Review: Loki, the Scottish Rapper: Poverty Safari Live


Loki (Darren McGarvey) / Lakin McCarthyr
Bedlam Theatre – until August 26th
4 Stars (4 / 5)


Newspaper columnist and hip-hop artist Darren McGarvey, aka. “Loki” the Scottish Rapper, is shooting to fame following the release of his first book Poverty Safari, having appeared on question time and soon to join fellow social activist and former addict Russell Brand on his podcast Under The Skin.

Ripped from the breast of first hand experience of the harsh realities of growing up on a Glasgow scheme and feeling alienated in a world of would-be intellectuals who talk about social justice but often lack the first-hand experience of an underprivileged background, McGarvey soliloquies lyrical a tale of deprivation and depravity through spoken word, hip-hop, and direct address of the audience. Words are the weapon he wields; by his worship, he has been graced with wizardry over them.

While the narrative is conveyed through the eyes of a working class character visiting his girlfriend’s mates at a student party, Loki often breaks the forth wall to explain the context and deeper artistic meanings of his musings. At first this brings a welcome laugh and adds depth, but after a time becomes an extraneous distraction where more songs would be welcome. Having been targeted by controversy before, perhaps it is a sad indictment of the censorious culture rather than his capability as a performer if Darren feels he must explain that controversial views expressed are those of the person he portrays rather than his own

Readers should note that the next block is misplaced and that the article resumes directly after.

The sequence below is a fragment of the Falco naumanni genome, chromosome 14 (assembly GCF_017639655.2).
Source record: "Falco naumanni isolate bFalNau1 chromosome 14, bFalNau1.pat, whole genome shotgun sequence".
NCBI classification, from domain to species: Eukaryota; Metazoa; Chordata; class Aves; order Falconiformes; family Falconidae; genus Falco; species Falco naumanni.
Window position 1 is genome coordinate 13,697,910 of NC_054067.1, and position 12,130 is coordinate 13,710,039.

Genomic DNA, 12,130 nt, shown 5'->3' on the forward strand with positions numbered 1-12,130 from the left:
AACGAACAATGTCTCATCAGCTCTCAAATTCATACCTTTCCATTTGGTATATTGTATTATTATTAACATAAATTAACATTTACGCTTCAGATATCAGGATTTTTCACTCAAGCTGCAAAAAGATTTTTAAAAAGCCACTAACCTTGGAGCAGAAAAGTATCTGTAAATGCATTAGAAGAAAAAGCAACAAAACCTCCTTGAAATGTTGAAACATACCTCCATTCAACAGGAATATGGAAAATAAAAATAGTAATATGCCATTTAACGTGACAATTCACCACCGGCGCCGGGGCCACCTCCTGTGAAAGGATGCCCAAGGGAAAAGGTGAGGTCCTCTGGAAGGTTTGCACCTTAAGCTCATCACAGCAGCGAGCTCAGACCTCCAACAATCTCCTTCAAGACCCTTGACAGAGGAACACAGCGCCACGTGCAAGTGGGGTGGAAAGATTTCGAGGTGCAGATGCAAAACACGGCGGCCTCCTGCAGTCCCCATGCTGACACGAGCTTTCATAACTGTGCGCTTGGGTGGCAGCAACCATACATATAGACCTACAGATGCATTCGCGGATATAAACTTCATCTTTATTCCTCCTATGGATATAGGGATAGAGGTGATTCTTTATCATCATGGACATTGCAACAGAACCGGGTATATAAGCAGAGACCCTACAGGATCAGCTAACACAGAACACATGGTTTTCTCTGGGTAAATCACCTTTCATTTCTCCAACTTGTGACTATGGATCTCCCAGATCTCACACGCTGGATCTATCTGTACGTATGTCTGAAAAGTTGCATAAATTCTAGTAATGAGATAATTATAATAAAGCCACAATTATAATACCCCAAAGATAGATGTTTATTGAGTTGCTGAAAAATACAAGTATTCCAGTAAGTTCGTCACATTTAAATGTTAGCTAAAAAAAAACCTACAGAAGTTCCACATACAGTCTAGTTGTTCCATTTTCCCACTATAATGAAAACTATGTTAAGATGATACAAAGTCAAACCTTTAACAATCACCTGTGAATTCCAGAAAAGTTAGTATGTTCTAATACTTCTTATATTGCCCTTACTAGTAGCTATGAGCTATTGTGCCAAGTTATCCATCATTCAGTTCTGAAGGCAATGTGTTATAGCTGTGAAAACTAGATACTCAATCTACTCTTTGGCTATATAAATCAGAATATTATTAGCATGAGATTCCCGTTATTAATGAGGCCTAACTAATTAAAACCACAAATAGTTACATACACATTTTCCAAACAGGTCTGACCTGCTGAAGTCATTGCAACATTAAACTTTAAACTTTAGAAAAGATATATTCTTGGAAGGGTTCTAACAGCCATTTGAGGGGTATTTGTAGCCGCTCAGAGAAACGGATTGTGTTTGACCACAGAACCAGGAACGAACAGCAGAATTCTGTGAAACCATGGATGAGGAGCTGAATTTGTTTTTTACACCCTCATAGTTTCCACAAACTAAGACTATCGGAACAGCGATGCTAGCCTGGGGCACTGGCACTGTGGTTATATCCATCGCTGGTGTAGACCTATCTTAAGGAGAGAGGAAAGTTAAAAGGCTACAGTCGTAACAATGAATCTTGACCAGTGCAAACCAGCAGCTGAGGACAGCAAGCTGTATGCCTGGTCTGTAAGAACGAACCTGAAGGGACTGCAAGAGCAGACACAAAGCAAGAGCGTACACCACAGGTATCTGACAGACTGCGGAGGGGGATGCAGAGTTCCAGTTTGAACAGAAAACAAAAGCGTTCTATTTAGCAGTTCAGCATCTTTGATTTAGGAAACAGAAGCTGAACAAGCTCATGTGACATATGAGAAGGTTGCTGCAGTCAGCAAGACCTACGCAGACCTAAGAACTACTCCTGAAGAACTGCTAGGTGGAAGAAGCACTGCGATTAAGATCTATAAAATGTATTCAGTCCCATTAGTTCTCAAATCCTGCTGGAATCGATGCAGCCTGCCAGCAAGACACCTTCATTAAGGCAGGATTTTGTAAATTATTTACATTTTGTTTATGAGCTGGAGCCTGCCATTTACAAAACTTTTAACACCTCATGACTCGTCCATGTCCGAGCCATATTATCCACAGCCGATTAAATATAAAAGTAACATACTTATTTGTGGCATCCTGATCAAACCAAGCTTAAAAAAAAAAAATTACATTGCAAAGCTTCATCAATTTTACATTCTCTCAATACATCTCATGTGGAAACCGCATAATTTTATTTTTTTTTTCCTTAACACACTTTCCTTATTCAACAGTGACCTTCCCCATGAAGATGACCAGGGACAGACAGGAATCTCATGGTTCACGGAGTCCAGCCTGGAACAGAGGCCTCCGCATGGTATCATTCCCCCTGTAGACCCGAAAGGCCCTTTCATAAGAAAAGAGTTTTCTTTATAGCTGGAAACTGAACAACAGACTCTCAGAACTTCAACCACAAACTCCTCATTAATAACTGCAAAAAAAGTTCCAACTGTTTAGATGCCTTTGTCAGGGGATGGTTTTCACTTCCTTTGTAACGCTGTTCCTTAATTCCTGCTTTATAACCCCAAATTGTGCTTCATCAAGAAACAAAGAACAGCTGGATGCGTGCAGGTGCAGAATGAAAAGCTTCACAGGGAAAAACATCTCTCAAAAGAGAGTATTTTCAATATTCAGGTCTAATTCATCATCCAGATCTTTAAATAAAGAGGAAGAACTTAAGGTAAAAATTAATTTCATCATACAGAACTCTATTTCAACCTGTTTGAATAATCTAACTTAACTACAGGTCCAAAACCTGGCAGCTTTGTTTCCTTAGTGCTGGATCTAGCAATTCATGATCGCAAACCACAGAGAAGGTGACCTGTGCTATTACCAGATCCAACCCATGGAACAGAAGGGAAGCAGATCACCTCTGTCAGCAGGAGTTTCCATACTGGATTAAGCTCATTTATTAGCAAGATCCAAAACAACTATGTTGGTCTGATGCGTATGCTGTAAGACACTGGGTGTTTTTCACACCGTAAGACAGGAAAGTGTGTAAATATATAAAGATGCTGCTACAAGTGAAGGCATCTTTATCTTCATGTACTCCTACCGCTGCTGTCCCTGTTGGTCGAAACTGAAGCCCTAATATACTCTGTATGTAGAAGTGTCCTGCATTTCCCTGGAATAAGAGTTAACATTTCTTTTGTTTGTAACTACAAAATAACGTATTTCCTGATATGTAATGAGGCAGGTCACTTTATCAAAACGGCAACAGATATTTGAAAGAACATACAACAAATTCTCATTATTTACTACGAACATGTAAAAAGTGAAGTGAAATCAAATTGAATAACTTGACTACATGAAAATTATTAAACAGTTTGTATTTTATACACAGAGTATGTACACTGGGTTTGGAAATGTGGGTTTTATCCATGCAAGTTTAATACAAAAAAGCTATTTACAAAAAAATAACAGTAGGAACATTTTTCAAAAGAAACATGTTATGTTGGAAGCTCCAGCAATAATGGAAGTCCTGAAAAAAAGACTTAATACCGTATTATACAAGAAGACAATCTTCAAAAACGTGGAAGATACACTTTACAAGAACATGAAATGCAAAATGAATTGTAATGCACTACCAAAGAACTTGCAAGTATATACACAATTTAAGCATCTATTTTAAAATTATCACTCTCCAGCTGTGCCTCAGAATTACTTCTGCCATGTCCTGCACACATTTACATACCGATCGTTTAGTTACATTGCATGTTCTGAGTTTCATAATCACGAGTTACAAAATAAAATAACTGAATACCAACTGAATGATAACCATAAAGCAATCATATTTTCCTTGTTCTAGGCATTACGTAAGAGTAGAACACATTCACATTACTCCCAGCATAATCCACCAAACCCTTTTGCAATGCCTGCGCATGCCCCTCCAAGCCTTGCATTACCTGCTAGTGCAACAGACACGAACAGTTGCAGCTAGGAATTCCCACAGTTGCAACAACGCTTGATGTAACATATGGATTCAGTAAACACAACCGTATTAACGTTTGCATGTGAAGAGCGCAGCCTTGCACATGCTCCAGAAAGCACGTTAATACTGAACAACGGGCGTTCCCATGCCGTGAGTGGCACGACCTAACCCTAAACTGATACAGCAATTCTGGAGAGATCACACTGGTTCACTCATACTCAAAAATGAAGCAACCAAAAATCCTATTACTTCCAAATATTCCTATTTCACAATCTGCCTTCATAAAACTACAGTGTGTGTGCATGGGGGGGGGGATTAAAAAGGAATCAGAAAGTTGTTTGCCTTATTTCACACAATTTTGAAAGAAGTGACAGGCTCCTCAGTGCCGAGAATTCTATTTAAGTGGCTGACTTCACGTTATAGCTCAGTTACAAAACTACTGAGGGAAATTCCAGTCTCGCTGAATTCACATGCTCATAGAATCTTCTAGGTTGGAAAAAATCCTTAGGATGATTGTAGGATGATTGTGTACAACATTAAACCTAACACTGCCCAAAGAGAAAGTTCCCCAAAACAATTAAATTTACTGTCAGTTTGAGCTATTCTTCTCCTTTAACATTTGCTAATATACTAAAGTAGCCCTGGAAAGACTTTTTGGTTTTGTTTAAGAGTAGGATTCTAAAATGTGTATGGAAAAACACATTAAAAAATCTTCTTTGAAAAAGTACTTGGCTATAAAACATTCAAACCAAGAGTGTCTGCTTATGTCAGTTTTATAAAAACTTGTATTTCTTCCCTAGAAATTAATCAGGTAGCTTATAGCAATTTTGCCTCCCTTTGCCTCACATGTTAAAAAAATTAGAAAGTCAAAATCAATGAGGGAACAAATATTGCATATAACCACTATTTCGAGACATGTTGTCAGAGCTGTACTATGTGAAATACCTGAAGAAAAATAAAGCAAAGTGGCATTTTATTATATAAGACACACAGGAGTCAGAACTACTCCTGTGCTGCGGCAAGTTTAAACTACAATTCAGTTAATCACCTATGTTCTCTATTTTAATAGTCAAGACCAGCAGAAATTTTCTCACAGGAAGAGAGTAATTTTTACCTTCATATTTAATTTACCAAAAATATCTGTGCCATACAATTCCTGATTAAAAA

Darren’s book Poverty Safari is available in regular book stores as well as on Amazon and won the Orwell Prize.